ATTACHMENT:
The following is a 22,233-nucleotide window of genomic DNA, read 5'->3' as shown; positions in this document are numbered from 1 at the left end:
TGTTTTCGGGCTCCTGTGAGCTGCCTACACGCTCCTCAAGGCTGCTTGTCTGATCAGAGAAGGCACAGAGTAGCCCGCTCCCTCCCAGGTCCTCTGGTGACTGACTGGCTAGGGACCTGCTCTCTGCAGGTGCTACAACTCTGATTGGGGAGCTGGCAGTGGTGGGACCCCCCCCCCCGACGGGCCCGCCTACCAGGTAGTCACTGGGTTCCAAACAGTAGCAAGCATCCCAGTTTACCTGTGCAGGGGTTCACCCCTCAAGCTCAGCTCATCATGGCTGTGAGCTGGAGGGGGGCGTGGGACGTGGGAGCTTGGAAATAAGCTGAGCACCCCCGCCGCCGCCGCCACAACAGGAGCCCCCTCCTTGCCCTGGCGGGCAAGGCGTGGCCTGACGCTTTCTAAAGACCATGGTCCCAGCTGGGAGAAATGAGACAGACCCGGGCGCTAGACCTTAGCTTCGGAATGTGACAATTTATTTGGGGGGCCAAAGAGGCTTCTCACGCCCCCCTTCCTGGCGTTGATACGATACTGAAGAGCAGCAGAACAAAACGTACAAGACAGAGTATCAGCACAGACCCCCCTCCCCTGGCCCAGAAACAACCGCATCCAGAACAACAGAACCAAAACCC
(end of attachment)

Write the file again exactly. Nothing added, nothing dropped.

The following is a 22,233-nucleotide window of genomic DNA, read 5'->3' as shown; positions in this document are numbered from 1 at the left end:
TGTTTTCGGGCTCCTGTGAGCTGCCTACACGCTCCTCAAGGCTGCTTGTCTGATCAGAGAAGGCACAGAGTAGCCCGCTCCCTCCCAGGTCCTCTGGTGACTGACTGGCTAGGGACCTGCTCTCTGCAGGTGCTACAACTCTGATTGGGGAGCTGGCAGTGGTGGGACCCCCCCCCCCGACGGGCCCGCCTACCAGGTAGTCACTGGGTTCCAAACAGTAGCAAGCATCCCAGTTTACCTGTGCAGGGGTTCACCCCTCAAGCTCAGCTCATCATGGCTGTGAGCTGGAGGGGGGCGTGGGACGTGGGAGCTTGGAAATAAGCTGAGCACCCCCGCCGCCGCCGCCACAACAGGAGCCCCCTCCTTGCCCTGGCGGGCAAGGCGTGGCCTGACGCTTTCTAAAGACCATGGTCCCAGCTGGGAGAAATGAGACAGACCCGGGCGCTAGACCTTAGCTTCGGAATGTGACAATTTATTTGGGGGGCCAAAGAGGCTTCTCACGCCCCCCTTCCTGGCGTTGATACGATACTGAAGAGCAGCAGAACAAAACGTACAAGACAGAGTATCAGCACAGACCCCCCTCCCCTGGCCCAGAAACAACCGCATCCAGAACAACAGAACCAAAACCC